Lukens v. Franco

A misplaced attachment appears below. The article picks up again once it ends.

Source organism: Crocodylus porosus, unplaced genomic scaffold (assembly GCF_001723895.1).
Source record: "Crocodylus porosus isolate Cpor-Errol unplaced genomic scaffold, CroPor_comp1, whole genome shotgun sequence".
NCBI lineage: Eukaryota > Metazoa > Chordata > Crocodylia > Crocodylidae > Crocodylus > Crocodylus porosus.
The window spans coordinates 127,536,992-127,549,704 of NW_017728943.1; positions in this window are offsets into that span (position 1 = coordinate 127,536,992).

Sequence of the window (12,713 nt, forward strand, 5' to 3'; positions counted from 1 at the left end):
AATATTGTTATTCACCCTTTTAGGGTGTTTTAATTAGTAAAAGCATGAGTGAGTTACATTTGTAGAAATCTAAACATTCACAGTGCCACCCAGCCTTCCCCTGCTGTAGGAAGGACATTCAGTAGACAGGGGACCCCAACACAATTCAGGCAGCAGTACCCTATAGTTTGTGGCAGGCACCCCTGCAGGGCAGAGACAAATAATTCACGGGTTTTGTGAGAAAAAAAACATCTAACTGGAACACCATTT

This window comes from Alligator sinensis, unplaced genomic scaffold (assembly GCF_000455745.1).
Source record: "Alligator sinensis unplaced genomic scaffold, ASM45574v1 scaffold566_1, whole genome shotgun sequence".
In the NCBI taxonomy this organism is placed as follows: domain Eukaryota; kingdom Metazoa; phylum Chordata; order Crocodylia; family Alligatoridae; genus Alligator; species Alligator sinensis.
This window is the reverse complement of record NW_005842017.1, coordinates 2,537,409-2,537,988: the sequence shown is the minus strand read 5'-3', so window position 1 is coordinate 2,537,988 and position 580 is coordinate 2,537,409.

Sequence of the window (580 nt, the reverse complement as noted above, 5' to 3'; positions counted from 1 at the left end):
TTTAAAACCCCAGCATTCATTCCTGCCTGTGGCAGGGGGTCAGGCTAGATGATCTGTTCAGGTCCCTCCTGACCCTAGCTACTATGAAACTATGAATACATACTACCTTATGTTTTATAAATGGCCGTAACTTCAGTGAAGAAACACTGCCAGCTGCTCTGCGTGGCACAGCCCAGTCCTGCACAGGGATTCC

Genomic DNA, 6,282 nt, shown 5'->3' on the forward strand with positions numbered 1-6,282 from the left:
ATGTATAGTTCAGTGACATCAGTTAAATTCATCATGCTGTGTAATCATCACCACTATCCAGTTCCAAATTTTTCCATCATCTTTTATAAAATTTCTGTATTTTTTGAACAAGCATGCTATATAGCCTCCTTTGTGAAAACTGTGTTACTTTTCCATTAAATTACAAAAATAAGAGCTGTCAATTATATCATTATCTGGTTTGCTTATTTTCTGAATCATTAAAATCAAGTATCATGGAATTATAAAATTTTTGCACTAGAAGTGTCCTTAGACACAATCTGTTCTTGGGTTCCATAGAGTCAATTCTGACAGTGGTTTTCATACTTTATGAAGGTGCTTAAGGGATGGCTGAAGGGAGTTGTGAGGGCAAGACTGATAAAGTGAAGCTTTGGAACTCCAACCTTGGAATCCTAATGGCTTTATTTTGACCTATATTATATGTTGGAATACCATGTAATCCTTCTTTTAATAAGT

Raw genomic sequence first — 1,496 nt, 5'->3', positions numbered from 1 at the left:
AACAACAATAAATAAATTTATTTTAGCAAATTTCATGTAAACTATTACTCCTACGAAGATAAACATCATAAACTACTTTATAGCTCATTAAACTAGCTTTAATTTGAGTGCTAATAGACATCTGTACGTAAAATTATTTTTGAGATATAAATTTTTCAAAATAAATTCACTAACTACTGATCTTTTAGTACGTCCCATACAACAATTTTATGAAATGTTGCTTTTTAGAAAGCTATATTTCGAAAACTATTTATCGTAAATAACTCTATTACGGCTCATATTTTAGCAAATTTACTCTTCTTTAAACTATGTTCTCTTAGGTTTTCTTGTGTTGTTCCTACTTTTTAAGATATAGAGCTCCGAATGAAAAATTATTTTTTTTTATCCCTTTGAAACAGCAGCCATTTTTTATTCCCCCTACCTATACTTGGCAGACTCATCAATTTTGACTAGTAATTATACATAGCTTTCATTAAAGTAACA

Petitioner David Lukens, Jr. sought habeas relief, claiming he received ineffective assistance of appellate counsel. The issues he raised before the New Mexico Supreme Court centered on: (1) whether prejudice due to deficient performance of Petitioner’s attorney should be presumed or whether Petitioner had to prove that actual prejudice occurred on direct appeal; and (2) if there was prejudice, whether the remedy should be a new appeal. Although the performance of Petitioner’s appellate counsel on direct appeal (Appellate Counsel) was clearly deficient in certain instances, the Supreme Court held that prejudice may not be presumed because the performance of Appellate Counsel did not deprive Petitioner of his constitutional right to a direct appeal of his conviction. Furthermore, the Court held that Petitioner failed to establish actual prejudice in his direct appeal. Because Petitioner did not establish prejudice, the Court did not reach the question of remedy. Therefore, the Court affirmed the district court’s denial of the petition for a writ of habeas corpus. View "Lukens v. Franco" on Justia Law